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Pursuits

States Mostly Defer to Union Guidance for On-set Gun Safety

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In this Jan. 30, 1986, file photo, actor Brandon Lee, son of the late martial arts expert and film star Bruce Lee, poses for a picture. Court records show that an assistant director unwittingly handed Alec Baldwin a loaded weapon and told him it was safe to use in the moments before the actor fatally shot a cinematographer on the set of a Western, Thursday, Oct. 21, 2021. The tragedy comes nearly three decades after Brandon Lee died in a similar case, and it has prompted horrified questions about how it could have happened again. (AP Photo/Lacy Atkins, File)
In this Jan. 30, 1986, file photo, actor Brandon Lee, son of the late martial arts expert and film star Bruce Lee, poses for a picture. Court records show that an assistant director unwittingly handed Alec Baldwin a loaded weapon and told him it was safe to use in the moments before the actor fatally shot a cinematographer on the set of a Western, Thursday, Oct. 21, 2021. The tragedy comes nearly three decades after Brandon Lee died in a similar case, and it has prompted horrified questions about how it could have happened again. (AP Photo/Lacy Atkins, File)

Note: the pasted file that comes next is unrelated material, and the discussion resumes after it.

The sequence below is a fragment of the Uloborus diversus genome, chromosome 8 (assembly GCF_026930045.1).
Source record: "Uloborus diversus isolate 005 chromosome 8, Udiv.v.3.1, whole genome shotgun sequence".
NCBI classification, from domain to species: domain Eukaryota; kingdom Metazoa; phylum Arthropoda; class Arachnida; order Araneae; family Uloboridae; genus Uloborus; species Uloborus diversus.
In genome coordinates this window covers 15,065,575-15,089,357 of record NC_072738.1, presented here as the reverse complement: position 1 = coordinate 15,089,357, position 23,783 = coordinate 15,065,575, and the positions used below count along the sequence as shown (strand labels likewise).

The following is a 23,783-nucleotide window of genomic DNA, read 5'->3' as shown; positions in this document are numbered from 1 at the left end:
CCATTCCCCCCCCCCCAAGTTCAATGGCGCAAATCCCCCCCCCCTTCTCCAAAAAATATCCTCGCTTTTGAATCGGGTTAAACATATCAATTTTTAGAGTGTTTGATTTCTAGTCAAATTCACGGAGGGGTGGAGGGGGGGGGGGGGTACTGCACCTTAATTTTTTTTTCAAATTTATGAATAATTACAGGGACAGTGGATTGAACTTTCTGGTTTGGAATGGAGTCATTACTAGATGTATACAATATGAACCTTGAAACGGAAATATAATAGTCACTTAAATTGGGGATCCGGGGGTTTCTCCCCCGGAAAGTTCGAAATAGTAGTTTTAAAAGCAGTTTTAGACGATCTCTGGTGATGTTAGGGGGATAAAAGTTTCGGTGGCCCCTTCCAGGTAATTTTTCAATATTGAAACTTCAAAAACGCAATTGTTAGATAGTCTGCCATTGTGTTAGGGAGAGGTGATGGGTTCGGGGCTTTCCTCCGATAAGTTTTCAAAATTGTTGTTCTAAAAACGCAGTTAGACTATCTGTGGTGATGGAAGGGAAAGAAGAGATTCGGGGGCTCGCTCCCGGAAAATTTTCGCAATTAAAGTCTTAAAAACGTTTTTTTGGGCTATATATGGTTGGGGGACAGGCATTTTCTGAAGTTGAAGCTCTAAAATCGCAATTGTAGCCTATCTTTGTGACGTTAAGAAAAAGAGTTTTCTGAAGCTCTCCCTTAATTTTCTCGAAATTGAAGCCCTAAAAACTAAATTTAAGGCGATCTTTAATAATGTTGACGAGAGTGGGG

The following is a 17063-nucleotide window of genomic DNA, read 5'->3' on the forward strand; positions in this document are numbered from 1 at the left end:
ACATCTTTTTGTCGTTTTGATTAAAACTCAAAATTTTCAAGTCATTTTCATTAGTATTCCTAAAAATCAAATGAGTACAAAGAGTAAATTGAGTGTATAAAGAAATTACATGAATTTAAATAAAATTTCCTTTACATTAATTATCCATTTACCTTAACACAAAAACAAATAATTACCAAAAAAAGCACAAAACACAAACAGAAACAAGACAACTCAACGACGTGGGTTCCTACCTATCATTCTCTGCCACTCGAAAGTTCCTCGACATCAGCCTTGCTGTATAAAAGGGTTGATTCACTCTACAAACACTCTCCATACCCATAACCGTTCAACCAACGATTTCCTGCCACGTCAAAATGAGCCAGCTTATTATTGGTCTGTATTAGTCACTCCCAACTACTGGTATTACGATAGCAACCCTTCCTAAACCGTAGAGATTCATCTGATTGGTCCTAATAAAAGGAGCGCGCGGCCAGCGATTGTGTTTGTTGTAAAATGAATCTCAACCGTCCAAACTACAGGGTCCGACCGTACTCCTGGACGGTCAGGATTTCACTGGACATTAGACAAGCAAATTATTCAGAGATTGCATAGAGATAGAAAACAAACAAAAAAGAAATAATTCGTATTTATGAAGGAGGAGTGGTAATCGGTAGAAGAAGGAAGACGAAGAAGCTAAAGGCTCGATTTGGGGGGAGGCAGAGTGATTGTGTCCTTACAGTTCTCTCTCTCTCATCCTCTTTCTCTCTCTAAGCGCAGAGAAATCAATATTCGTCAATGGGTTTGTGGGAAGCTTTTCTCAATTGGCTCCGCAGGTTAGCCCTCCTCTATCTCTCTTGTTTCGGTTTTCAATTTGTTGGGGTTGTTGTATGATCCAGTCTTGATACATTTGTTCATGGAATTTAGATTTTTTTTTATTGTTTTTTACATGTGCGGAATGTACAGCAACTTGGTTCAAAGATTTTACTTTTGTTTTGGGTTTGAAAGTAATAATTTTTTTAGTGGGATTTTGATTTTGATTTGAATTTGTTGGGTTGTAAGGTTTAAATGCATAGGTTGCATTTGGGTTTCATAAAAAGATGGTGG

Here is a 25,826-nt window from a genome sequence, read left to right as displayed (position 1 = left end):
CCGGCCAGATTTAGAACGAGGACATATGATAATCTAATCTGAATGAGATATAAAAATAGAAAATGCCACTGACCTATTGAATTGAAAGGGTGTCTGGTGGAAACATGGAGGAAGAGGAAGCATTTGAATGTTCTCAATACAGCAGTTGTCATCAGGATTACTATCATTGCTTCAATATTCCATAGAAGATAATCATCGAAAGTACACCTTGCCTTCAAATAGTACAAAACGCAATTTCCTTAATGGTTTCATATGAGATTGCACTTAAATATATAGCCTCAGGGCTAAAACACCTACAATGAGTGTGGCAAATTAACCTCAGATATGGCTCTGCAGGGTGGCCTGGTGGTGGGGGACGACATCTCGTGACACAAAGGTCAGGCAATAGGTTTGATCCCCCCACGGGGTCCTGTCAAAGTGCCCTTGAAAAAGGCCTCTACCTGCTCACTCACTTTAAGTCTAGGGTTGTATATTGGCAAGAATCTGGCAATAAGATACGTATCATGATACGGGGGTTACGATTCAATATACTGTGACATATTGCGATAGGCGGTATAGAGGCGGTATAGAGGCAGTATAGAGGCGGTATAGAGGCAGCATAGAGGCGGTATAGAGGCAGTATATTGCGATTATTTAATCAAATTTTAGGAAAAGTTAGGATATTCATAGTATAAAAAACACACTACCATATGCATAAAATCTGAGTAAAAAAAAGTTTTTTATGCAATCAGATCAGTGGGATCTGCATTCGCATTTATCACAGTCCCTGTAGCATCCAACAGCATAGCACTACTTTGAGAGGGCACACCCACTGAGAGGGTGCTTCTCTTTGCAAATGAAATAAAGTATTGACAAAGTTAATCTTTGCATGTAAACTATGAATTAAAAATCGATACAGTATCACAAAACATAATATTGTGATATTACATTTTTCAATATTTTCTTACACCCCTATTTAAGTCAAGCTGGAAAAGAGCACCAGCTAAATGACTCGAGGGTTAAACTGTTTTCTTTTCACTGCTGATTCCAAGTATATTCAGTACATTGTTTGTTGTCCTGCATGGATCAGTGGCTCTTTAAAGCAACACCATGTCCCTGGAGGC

(AP) -- Safety standards developed by film studios and labor unions are the primary protection for actors and film crews when a scene calls for using prop guns. The industry-wide guidance is clear: “Blanks can kill. Treat all firearms as if they are loaded.”

Shootings nevertheless have killed and injured people while cameras rolled, including the cinematographer who died and the director who was wounded this week when no one realized a prop gun fired by actor Alec Baldwin during the filming of “Rust” carried live rounds that are far more dangerous than blanks.